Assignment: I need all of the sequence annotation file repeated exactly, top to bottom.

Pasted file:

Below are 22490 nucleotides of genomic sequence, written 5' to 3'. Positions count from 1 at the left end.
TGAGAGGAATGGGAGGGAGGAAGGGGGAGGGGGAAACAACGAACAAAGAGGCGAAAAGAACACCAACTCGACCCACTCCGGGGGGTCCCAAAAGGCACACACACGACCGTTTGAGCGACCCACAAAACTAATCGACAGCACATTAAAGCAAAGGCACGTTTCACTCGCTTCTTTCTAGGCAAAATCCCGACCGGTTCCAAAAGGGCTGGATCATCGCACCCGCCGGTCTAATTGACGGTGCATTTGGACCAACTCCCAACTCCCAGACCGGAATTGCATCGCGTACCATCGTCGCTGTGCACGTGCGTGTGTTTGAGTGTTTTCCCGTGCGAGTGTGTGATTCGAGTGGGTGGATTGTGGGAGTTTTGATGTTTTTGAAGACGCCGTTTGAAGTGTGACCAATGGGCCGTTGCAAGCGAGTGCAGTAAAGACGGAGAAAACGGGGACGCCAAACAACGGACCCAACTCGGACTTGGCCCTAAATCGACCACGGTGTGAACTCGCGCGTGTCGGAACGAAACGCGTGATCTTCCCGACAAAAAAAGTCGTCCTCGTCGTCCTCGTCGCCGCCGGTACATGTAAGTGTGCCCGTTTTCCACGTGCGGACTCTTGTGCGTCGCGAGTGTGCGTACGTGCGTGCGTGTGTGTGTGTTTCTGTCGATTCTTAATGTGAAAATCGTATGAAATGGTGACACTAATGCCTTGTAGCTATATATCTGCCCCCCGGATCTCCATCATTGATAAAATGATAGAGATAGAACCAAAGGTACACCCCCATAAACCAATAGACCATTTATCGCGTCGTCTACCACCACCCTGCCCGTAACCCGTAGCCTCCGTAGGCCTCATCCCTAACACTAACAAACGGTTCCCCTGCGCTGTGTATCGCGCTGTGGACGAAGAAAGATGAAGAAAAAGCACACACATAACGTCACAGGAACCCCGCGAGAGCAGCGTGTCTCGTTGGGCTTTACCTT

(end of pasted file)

Below are 22490 nucleotides of genomic sequence, written 5' to 3'. Positions count from 1 at the left end.
TGAGAGGAATGGGAGGGAGGAAGGGGGAGGGGGAAACAACGAACAAAGAGGCGAAAAGAACACCAACTCGACCCACTCCGGGGGGTCCCAAAAGGCACACACACGACCGTTTGAGCGACCCACAAAACTAATCGACAGCACATTAAAGCAAAGGCACGTTTCACTCGCTTCTTTCTAGGCAAAATCCCGACCGGTTCCAAAAGGGCTGGATCATCGCACCCGCCGGTCTAATTGACGGTGCATTTGGACCAACTCCCAACTCCCAGACCGGAATTGCATCGCGTACCATCGTCGCTGTGCACGTGCGTGTGTTTGAGTGTTTTCCCGTGCGAGTGTGTGATTCGAGTGGGTGGATTGTGGGAGTTTTGATGTTTTTGAAGACGCCGTTTGAAGTGTGACCAATGGGCCGTTGCAAGCGAGTGCAGTAAAGACGGAGAAAACGGGGACGCCAAACAACGGACCCAACTCGGACTTGGCCCTAAATCGACCACGGTGTGAACTCGCGCGTGTCGGAACGAAACGCGTGATCTTCCCGACAAAAAAAGTCGTCCTCGTCGTCCTCGTCGCCGCCGGTACATGTAAGTGTGCCCGTTTTCCACGTGCGGACTCTTGTGCGTCGCGAGTGTGCGTACGTGCGTGCGTGTGTGTGTGTTTCTGTCGATTCTTAATGTGAAAATCGTATGAAATGGTGACACTAATGCCTTGTAGCTATATATCTGCCCCCCGGATCTCCATCATTGATAAAATGATAGAGATAGAACCAAAGGTACACCCCCATAAACCAATAGACCATTTATCGCGTCGTCTACCACCACCCTGCCCGTAACCCGTAGCCTCCGTAGGCCTCATCCCTAACACTAACAAACGGTTCCCCTGCGCTGTGTATCGCGCTGTGGACGAAGAAAGATGAAGAAAAAGCACACACATAACGTCACAGGAACCCCGCGAGAGCAGCGTGTCTCGTTGGGCTTTACCTT